Feeling curious about the result that can be produced by the Agfa Vista 100 film, I decided to get a roll of it and load it into my Diana Mini camera. To my surprise, it produced even brighter colors and sharper contrast than most of the usual negatives with ISO 100 film speed.
The Agfa Vista 100 35mm film seems to produce almost the same results as the Lomography Color Negative 100 — which has come to be my favorite film — for the reason that it gave a much clearer photo and a higher density of light sensitivity. After loading the Agfa Vista 100 in my Diana Mini, I clicked the shutter button at just everything I see, just to test for what this newly bought film would look like. Just an honest opinion here, the film has fine grains — I can enormously see them in most of my photos. The film gives out practically perfect toned colors. For art’s sake, this film seems to be a little saturated and has high color contrast.
To get a good shot, I went to the streets during the sunny days. The ISO 100 is probably going to produce underexposed image under low light conditions. Maybe, if compared with Fuji Superia 100, this film can bring out some negative feedback, but to people who find “art” out of perfection, this film can be their best call.
I recommend this film for anyone looking for C-41 film, as the colors in the shots are bolder than in nature.
If you'd be shooting in low light, at night, or in any other situation that would require a high speed film for best results, why don't you try the Lomography Color Negative 800 for 35mm cameras? Allow five of our community members to convince you with their respective reviews in this installment of Reviews on Rewind.
This article is a tribute to the great Portuguese film director Manoel de Oliveira, who died last April 2. With an old Praktica loaded with a roll of black and white film, I captured so enthusiastically his city Oporto (Porto) with its famous Ribeira district, the most characteristic of the Lusitanian town. It was here that more than 70 years ago, Manoel De Oliveira created a timeless masterpiece: "Aniki-Bòbò"!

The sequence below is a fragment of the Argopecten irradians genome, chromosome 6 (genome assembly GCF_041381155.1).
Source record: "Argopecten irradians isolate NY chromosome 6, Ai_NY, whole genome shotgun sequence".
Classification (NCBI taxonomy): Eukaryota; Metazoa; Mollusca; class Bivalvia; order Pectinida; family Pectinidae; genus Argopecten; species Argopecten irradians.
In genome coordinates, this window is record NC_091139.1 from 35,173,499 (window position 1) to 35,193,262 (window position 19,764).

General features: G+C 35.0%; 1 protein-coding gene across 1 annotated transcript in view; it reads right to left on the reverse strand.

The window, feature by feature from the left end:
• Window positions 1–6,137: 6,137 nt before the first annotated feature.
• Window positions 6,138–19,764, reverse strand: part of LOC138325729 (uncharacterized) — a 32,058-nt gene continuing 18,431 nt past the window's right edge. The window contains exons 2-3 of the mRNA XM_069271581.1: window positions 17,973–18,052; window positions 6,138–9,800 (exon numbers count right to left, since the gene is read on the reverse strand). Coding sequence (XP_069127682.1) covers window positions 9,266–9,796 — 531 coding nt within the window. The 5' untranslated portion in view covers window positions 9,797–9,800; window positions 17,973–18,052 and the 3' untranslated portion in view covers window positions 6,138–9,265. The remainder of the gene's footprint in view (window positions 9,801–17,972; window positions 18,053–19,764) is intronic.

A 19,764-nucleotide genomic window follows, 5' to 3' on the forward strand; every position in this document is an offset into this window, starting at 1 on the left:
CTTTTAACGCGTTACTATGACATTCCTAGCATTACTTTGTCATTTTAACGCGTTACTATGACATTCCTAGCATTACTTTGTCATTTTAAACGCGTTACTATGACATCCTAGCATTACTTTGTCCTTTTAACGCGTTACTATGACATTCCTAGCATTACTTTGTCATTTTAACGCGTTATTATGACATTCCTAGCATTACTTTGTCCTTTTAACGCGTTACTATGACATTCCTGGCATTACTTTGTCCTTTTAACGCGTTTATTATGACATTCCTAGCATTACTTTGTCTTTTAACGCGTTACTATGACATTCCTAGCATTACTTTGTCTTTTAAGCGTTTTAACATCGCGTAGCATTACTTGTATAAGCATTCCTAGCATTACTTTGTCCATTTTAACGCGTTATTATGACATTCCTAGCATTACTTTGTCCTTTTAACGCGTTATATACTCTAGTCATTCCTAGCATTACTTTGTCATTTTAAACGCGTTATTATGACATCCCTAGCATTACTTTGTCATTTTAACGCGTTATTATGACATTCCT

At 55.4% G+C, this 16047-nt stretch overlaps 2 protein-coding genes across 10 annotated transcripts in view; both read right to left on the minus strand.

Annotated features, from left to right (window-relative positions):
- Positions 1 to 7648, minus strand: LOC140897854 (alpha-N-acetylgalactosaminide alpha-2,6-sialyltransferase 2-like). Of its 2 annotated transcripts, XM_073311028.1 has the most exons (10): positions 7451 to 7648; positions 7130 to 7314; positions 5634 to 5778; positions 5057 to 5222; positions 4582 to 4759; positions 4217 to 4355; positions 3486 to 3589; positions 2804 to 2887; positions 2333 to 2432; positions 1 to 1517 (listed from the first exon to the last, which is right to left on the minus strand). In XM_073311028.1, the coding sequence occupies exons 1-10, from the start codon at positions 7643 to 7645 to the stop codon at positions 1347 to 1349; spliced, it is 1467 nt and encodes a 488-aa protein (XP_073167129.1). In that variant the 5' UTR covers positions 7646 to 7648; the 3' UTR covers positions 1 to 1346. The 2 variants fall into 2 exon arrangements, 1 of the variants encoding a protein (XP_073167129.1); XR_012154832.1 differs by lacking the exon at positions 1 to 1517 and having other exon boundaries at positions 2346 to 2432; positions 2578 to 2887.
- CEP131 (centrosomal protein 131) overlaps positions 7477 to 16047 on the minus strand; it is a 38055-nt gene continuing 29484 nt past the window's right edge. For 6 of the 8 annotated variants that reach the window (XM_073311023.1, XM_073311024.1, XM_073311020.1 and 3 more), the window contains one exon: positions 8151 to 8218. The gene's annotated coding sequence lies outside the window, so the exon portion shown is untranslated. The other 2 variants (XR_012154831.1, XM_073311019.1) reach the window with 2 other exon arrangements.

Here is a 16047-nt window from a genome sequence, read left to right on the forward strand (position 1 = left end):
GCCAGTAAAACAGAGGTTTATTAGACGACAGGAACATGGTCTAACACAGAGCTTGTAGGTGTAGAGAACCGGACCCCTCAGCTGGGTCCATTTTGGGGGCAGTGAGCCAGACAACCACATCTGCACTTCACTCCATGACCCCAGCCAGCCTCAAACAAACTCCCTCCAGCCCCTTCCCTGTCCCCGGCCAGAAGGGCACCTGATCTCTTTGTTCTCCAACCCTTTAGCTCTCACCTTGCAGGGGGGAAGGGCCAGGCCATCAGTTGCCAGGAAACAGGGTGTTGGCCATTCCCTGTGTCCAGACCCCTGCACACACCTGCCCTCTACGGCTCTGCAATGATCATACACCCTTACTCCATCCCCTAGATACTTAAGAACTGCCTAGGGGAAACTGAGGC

Get ready to think fast and shoot faster! Today, we are thrilled share with you news of the brand new LC-A 120 Camera. Load it with any 120 film roll and experience the thrill of medium format photography. You’re sure to soak up all the action in every square shot with its fantastic 38mm f/4.5 wide-angle lens (equivalent to a 21mm lens on a 35mm film camera). It's available for Pre-Order: Extremely limited first batch stock of only 500 cameras!
My list of resolutions for 2015 consists of 12 projects, one for every month. March was for caffenol. You have probably heard of the amazing fact that you can develop black and white photos with coffee, sodium, and vitamin C. I had tried this before but with less than stellar results. Somehow, there's always something going wrong. Time to devote a few rolls to caffenol to finally get the hang of it.
About two years ago or so, I purchased the Lomography Redscale XR 50-200. I saved just one roll of this film and waited for the right moment to shoot with it. In April this year, I just wasn't able to take it anymore! I loaded this film into my Lubitel 166+, which I realized I hadn't used for maybe about six months. One idea came to mind: taking crazy multiple exposures!
There are about 127 active volcanoes in Indonesia, one of the most popular ones being Mount Papandayan, located 2,665 meters above sea level in Garut, West Java. My boyfriend and I usually go hiking together so we decided to spend our long weekend holiday (three days/two nights) at Mount Papandayan.
You want your subject be the center of attention? Petzval lens photos are recognizable for sharpness and crispness in the centre, strong color saturation, wonderful swirly bokeh effect, artful vignettes and narrow depth of field that will make your subjects stand out!
Young Helen Mirren playing a corset-clad model. Juliette Binoche and Julie Delpy in early training with Jean-Luc Godard. Lena Olin and Helena Bonham Carter in literary adaptations. Before crossover projects, these actresses had to pay their dues—in bit parts and breakout roles.
There are many possible reasons for taking pictures. It could be to document an event, to capture breathtaking scenery, to preserve a fond memory, or simply, to have a snapshot of someone close to your heart. Whatever the reason, there's almost always a story behind a picture, no matter how significant or trivial it may be. And for lomographers, nothing beats the feeling of having that story unfold in your hand, in the form of a print. If you want a quick keepsake from that treasured moment or a snapshot of that special someone though, you can have it instantly, through Lomo'Instant Stories!